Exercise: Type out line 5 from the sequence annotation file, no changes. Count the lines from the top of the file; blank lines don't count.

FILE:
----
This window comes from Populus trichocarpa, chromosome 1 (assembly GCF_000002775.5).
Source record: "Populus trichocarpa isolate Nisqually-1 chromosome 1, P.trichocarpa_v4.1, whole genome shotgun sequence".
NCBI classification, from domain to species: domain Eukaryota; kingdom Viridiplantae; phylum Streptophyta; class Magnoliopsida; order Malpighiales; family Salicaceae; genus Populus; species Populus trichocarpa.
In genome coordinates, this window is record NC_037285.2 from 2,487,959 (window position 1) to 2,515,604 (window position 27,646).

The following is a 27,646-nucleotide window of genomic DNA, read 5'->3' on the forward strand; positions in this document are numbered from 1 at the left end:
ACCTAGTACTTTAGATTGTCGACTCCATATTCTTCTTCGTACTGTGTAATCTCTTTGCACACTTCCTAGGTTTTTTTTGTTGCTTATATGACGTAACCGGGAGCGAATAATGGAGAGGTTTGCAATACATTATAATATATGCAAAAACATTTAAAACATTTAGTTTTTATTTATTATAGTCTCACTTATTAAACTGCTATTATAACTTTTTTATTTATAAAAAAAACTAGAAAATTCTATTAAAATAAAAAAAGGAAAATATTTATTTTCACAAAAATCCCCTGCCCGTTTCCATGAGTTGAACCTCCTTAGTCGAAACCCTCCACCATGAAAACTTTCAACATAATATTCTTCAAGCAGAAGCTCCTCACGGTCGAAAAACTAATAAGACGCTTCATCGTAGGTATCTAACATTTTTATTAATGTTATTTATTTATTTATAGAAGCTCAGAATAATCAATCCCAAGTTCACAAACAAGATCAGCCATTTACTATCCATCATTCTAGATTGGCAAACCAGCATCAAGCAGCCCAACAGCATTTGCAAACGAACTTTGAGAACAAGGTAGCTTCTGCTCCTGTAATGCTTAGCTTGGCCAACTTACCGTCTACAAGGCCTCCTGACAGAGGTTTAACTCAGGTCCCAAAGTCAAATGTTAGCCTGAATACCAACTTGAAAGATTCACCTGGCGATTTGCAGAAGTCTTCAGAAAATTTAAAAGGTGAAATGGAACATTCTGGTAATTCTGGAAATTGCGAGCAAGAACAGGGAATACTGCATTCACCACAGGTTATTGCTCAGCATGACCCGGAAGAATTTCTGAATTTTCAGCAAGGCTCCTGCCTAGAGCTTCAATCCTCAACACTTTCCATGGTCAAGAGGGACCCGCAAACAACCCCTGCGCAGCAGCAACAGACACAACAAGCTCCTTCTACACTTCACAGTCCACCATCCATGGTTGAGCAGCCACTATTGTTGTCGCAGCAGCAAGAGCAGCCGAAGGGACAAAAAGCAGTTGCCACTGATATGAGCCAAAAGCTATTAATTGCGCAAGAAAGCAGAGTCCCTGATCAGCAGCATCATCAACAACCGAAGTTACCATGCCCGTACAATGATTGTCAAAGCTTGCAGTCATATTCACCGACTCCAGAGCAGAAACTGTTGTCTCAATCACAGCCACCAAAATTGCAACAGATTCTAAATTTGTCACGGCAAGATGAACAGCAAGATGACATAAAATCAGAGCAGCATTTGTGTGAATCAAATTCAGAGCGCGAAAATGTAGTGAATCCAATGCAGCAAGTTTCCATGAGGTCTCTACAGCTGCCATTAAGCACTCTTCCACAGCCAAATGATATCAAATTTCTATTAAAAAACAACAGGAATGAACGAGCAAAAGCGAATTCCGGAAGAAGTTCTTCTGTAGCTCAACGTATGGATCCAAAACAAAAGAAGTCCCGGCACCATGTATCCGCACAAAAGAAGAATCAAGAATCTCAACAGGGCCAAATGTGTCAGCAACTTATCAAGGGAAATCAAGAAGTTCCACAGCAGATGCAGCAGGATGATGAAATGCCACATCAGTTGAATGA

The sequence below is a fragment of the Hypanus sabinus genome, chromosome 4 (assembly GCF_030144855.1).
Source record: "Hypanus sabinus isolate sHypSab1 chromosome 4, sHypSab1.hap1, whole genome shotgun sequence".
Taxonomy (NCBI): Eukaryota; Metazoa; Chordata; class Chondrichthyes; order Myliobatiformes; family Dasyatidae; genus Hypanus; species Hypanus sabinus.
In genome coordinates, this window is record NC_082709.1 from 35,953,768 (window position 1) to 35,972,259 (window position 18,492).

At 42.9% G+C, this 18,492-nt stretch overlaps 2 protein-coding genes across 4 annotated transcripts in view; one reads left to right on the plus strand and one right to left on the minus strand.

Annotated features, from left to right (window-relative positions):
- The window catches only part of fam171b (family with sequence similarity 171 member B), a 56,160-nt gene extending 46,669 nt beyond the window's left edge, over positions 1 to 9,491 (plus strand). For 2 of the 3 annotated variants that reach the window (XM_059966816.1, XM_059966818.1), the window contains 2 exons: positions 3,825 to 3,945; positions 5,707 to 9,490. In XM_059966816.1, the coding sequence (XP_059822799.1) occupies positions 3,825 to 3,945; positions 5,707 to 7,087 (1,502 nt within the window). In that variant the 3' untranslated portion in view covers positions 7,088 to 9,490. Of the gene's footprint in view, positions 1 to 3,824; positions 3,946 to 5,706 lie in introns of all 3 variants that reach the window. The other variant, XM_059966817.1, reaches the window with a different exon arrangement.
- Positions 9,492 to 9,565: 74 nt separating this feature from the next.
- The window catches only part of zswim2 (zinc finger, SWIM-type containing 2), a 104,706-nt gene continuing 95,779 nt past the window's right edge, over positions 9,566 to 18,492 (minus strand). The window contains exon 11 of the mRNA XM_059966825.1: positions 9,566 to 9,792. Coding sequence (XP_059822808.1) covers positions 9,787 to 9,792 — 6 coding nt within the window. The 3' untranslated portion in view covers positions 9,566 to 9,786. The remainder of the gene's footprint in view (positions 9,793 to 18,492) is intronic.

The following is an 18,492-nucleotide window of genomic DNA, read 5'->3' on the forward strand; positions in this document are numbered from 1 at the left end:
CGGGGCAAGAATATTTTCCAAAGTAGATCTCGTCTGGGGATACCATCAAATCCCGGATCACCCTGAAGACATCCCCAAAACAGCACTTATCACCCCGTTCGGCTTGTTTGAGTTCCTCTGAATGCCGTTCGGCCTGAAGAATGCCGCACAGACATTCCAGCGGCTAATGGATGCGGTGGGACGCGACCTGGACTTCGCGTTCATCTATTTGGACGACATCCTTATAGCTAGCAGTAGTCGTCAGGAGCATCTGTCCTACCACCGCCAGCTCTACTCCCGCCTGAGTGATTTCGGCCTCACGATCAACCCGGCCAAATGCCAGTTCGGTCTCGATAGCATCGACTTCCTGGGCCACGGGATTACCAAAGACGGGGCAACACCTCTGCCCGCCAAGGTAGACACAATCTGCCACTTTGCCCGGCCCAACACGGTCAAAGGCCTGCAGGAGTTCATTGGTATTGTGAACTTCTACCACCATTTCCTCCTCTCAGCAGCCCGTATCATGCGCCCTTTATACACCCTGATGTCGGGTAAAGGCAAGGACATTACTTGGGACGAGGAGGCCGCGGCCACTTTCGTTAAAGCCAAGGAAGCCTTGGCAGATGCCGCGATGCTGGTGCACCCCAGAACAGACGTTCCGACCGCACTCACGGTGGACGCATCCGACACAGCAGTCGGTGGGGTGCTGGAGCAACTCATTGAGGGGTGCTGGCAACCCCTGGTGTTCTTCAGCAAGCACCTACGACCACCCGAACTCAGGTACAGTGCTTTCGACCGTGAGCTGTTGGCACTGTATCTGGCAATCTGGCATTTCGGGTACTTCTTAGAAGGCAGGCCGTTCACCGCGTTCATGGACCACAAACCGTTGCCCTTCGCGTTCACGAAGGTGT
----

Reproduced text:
The following is a 27,646-nucleotide window of genomic DNA, read 5'->3' on the forward strand; positions in this document are numbered from 1 at the left end: